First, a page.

True Blood: "If You Love Me, Why Am I Dyin'?"
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True Blood: "If You Love Me, Why Am I Dyin'?"

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True Blood

"If You Love Me, Why Am I Dyin'?"

Season 4, Episode 3

At one point in this week's True Blood, Sam and Tara share a drink and reminisce on old times and it's like a perfect storm of boredom. No offence to Rutina Wesley or Sam Trammell, but it's a great example of how this show suffers when it's not put on the backs of good actors. Amazingly, the "Eric's amnesia" storyline wasn't completely awful this week (although it is inherently a cheesy plot) and that's largely because Alexander Skarsgard just knows what he's doing. The same goes for a most of the characters on this show; the ensemble has always been strong enough to carry off some of the worst twists and turns.

But we’re at the point where so many of the plots (Jason getting turned into a panther, Andy getting hooked on V, Tara's whatever, Sam's whatever, Tommy's whatever, fairy godmothers) are so incoherent/abysmal that a freakin' pantheon of Shakespearean greats couldn't save this show. The Tara/Sam scene, complete with lame flirting and clunky dialogue, could have come right out of a Patrick Swayze movie from the 80s. When True Blood has enough panache, it can pull that shit off; but its panache quotient seems to be less and less these days.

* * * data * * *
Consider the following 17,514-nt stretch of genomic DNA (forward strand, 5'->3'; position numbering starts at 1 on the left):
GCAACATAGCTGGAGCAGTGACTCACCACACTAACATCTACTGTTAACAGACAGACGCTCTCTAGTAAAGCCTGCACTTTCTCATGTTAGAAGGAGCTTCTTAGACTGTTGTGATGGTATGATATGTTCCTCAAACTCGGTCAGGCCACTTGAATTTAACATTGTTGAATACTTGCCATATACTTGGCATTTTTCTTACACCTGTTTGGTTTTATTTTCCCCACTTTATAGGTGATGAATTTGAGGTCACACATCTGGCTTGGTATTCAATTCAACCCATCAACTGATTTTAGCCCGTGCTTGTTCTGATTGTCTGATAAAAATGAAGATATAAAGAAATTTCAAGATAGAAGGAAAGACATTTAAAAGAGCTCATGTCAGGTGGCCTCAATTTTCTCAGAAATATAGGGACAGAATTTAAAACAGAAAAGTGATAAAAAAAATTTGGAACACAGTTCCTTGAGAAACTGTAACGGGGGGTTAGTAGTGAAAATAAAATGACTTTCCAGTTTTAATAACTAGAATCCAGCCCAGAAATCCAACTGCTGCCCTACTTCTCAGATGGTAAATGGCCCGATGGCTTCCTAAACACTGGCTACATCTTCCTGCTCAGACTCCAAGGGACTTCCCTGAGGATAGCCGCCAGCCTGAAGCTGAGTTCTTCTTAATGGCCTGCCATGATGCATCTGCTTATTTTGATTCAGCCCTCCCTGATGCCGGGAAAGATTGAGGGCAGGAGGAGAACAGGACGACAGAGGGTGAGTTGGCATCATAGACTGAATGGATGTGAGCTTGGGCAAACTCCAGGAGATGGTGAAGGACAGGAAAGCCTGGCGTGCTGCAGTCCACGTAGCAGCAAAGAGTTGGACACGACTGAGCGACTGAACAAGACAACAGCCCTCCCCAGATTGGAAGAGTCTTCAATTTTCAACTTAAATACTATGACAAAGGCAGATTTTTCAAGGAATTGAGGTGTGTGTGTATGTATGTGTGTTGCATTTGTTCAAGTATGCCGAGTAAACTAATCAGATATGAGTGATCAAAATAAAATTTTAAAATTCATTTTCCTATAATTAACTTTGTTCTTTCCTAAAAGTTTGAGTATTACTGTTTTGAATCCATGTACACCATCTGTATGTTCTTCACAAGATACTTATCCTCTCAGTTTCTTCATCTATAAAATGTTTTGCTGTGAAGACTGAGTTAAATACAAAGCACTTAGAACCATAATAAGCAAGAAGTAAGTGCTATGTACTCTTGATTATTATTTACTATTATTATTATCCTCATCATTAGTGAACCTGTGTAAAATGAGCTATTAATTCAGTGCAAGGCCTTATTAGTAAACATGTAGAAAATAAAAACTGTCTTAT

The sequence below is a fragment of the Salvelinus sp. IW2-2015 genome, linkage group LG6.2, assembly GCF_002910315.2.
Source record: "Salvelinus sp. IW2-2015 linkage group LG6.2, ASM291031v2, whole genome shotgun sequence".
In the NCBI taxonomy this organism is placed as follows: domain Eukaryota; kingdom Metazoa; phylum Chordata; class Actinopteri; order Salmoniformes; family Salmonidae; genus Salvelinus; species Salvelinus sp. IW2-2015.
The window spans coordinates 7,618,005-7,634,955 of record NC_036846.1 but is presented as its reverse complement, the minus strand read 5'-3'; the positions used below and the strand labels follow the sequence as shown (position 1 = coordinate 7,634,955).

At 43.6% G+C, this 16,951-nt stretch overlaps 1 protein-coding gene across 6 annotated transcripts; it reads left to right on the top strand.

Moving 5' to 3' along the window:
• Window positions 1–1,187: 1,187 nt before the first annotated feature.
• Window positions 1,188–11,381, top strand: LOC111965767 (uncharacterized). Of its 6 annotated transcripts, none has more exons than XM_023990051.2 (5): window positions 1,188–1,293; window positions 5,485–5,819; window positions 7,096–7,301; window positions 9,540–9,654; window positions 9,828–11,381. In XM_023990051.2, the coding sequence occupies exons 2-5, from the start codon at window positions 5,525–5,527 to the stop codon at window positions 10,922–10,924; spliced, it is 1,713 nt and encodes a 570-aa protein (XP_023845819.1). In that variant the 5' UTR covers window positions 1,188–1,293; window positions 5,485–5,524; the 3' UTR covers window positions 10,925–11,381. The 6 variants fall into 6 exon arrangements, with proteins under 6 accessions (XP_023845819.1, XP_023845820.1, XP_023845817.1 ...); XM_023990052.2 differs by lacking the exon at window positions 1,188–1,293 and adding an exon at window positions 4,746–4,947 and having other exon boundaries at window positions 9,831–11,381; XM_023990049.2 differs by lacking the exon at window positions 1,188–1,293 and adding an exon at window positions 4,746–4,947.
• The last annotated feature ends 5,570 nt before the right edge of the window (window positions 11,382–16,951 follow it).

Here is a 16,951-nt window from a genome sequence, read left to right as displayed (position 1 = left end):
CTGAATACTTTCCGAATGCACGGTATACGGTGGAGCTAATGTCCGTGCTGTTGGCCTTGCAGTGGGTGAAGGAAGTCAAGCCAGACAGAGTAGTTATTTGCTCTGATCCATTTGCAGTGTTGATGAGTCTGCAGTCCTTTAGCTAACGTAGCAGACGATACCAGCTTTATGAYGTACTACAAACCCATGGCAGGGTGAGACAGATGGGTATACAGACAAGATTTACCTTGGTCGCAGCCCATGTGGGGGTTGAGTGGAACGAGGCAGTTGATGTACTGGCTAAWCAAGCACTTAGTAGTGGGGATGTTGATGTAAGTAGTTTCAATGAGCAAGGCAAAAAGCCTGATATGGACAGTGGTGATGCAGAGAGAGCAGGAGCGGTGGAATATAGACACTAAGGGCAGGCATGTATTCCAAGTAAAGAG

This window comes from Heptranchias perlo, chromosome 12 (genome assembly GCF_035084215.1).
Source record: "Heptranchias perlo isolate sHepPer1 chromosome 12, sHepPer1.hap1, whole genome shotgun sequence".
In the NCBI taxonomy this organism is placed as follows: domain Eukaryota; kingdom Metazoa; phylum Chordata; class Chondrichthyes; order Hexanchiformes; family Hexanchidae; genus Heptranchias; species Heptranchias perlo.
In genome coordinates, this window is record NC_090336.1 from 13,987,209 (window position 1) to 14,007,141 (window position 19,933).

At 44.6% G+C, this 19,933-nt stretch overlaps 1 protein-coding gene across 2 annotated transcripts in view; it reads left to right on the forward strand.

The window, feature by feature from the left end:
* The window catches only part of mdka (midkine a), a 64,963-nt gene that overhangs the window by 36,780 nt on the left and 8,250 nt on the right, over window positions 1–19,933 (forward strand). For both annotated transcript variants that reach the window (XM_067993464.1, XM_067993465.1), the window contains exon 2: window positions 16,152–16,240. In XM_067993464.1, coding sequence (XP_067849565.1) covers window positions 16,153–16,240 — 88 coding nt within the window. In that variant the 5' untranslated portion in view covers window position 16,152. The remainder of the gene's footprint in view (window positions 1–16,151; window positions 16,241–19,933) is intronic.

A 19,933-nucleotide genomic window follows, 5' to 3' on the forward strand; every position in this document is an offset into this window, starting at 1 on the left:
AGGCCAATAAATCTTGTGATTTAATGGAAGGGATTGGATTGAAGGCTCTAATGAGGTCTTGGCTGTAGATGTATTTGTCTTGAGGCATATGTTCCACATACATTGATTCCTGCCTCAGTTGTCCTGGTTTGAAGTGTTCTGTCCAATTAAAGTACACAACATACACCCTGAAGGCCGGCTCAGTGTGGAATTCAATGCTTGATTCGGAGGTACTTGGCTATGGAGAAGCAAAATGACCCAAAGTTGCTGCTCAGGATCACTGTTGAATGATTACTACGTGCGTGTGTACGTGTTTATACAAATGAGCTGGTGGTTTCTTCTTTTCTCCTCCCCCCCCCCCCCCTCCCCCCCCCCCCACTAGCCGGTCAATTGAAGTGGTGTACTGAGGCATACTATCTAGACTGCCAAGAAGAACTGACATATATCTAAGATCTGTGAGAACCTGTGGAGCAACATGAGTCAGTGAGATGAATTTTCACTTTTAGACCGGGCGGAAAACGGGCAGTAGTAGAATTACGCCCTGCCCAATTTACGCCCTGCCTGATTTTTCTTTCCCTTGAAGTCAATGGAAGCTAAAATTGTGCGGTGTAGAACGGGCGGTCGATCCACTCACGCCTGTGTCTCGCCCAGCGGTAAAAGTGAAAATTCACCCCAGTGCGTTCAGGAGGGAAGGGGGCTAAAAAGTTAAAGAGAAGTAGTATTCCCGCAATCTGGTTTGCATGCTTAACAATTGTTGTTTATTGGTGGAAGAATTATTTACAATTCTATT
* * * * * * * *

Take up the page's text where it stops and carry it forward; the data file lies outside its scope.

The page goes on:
I tried to keep track of just what the mythology of the panthers nippin' at Jason was; I picked up something about ghost daddies and sky people but the whole thing seems like another excuse to get Ryan Kwanten into a shirtless configuration. The sight of him being ridden by Crystal, with all the other women of Hotshot lining up to go next, was more horrifying than erotic, but it's still notable that every time Jason tries a new direction in life, he quickly ends up shirtless and pinned by a woman to a bed. He's also being kept from the rest of the action as he always is; Sam's always caught up in his own plotline that intersects with the rest of the show only at the very end of the season. He's never been a particularly forceful subject, what with the quizzical babyface and his tendency to get suckered into something by everyone he meets.

But this panther stuff really takes the cake. If I cared about the Crystal character at all, I'd be wondering why all the work they did with her last season seems to be going out the window; sure, we've been told she's hooked on V, but this still seems like it'll be difficult for her to recover her relationship with Sam afterwards. Even if he does turn into a panther. Really, the larger question is, why did we spend so much time on Hotshot last season to have all this happen this year? You could have compressed the twelve episodes of nothing we suffered through and gotten to Sam tied to a bed much faster.

The episode was called "If You Love Me, Why Am I Dyin'?" which was suitable considering all the fucked-up relationships on display. Alcide made an unwelcome return (although I'm sure he and his abs have their fans around the country) and his girlfriend Debbie, even more unwelcome, is also back -- not only is she obviously there as an obstacle for Sookie's pursuit of Alcide, but she's not even crazy anymore, just boring and reformed. Aside from giving us all that info, the scene was utterly pointless, although it did remind us just how little chemistry Anna Paquin has with Joe Manganiello.